Trident: the issue of BAE’s relationship with the MoD

A guest post by Tilman Hartley

Trident is the UK’s nuclear deterrent, but it is not independent: its nuclear missiles are manufactured in America, maintained by the US Navy, and stored at King’s Bay, Georgia. The current renewal debate is not about building warheads, but about whether or not we should commission more nuclear submarines which could carry them.

Like the UK, the US Navy uses Trident submarines. Its 14 submarines were built between 1983 and 1996, so most of them are older than the British ones built between 1992 and 1998. Yet the UK plans to renew all four of its submarines before even the oldest of the US subs is due to be replaced. Even though they spend proportionally more time in the water, the US will run its submarines for 16 years longer than the UK. The fact is that the UK’s Trident submarines actually do not need to be replaced before 2030. So why all this talk of renewal now?

In 2007 the then shadow Foreign Secretary William Hague spoke in favour of the Labour government’s plan to renew Trident. “The government rightly intend,” he said, “subject to satisfactory arrangements, that the new submarines will be built in the United Kingdom.” He quoted evidence given to the Parliamentary Defence Committee by a spokesman for BAE Systems, the only company in Britain capable of building nuclear powered submarines: “‘If there is a further delay, or any delay, in the submarine ordering programme it will have significant and I think catastrophic impact on our ability to design and build, and, therefore, for this country to have its own nuclear submarine design and construction.'”

So the decision to renew Trident is not about deciding on a one-time recommission, but about whether BAE should retain the ability to build nuclear submarines in the UK for the foreseeable future. BAE currently produces the Astute class nuclear submarines in Barrow-in-Furness, submarines which are technically similar to the Trident submarines. Building the Astute has been difficult because no nuclear submarines had been built in the UK for nearly four years prior to the start of the project. BAE had to bring engineers from the US in order to complete the build. BAE argues that if there is a similar gap between the end of Astute production and the start of the next wave of construction, then the UK will lose the skills needed to build nuclear submarines. Of course, with every delay in the decision to renew Trident, the option of simply buying American-built submarines becomes more attractive, but that would come at the cost of highly specialised jobs, and also some national prestige.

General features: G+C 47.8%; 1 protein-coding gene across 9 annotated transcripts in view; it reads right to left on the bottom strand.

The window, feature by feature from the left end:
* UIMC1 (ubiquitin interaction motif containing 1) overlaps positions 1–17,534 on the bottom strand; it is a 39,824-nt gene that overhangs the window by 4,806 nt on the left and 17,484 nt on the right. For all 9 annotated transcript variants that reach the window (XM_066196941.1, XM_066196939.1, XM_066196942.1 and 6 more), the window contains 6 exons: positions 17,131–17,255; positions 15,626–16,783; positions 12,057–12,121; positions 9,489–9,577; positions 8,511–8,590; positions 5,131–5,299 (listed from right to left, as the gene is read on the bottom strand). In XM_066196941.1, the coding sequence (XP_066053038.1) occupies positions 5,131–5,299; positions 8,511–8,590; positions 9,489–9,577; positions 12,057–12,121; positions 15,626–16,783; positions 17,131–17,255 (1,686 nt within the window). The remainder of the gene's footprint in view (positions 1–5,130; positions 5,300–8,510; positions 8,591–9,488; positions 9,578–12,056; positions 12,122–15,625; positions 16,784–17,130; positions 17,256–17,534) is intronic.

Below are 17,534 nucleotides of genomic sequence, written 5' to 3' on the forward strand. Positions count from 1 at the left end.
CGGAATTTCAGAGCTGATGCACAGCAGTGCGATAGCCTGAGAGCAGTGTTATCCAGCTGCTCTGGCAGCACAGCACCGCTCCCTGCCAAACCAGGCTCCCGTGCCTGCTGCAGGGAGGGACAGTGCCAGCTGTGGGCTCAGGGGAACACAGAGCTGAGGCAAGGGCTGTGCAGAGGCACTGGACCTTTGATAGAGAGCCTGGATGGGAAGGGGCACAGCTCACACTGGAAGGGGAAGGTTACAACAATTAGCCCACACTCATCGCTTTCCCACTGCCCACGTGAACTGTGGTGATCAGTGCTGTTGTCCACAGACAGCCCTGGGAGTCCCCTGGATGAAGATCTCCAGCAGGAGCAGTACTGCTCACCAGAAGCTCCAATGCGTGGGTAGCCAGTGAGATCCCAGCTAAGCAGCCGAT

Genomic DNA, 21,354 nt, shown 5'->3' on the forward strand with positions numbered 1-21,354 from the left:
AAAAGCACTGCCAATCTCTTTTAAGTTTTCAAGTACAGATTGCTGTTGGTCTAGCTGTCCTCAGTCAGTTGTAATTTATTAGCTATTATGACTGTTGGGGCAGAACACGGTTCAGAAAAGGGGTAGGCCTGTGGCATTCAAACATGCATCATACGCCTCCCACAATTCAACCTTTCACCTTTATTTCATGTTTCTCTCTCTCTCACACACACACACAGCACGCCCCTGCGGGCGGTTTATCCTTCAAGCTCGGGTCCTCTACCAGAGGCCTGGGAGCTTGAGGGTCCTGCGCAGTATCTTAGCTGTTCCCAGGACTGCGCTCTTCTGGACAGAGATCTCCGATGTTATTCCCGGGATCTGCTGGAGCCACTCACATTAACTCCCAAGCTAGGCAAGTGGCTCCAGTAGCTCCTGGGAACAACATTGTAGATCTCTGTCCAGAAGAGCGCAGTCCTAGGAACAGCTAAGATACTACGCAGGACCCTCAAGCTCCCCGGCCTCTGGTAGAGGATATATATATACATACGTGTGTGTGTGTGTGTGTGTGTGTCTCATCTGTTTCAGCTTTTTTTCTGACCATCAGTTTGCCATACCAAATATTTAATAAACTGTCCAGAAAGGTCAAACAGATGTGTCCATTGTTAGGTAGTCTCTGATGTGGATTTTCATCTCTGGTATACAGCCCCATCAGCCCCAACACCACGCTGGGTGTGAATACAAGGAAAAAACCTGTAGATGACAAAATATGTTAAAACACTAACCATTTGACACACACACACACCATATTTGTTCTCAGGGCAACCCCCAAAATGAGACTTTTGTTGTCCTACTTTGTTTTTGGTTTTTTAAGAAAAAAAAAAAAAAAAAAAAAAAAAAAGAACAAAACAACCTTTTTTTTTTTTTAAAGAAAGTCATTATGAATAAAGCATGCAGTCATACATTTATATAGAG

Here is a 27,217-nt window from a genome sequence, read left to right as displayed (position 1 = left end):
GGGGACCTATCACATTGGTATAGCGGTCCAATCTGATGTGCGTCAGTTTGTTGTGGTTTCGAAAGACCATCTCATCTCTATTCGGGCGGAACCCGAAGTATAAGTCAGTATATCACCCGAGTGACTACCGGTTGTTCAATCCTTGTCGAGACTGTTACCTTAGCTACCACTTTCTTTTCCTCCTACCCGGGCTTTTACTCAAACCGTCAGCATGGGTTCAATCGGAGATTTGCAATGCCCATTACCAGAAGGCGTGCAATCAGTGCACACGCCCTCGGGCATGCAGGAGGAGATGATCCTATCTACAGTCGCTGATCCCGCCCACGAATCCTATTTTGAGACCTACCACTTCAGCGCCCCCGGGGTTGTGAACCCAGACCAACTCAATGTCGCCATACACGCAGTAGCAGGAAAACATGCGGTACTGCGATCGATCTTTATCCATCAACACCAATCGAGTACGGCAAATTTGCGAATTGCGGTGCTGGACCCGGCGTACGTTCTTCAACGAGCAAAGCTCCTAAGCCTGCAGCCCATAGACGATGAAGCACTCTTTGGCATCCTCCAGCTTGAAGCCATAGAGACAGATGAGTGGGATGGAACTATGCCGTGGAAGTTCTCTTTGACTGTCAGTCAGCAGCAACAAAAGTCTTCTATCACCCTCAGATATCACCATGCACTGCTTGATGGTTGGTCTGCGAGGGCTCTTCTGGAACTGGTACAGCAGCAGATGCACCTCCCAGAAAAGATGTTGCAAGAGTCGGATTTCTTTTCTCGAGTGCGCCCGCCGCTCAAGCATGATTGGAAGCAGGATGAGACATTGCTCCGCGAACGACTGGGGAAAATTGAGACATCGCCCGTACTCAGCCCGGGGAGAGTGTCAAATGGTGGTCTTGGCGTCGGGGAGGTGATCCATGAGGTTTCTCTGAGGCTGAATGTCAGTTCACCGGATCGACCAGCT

It would also place pressure on the Ministry of Defence’s relationship with BAE Systems. There are close ties between BAE lobbyists and officials responsible for military purchasing decisions. Many BAE employees, including its chief lobbyist, have security passes for MoD headquarters. The company is the main supplier to the MoD and employs over 100,000 people in the UK. It is not afraid of using its influence. Just last week it emerged that BAE had managed to negotiate unbreakable contracts with the MoD for the delivery of two aircraft carriers for which no aircraft currently exist. The company’s activities in Bosnia, Chile, Costa Rica, Czech Republic, Egypt, Hungary, Nigeria, Romania, Saudi Arabia, South Africa, Tanzania, Qatar, and Zambia have been subject to investigations by the Serious Fraud Office, and in 2006 an investigation into allegations that BAE had bribed members of the Saudi royal family was controversially halted by the Blair government, ostensibly for reasons of national security. In February this year, BAE admitted minor criminal charges connected to a $40m military radar system it sold to Tanzania, a country which does not have any airworthy combat aircraft.

The UK is the world’s only nuclear armed state that does not manufacture and maintain its own nuclear weapons. It is hard to see any strategic benefit in maintaining the capability to produce nuclear submarines designed only to carry missiles that are not produced in the UK. The debate about the future of the UK’s nuclear deterrent is important and complex. It would be worrying if that debate is being largely driven by the desires of the world’s biggest arms dealer.

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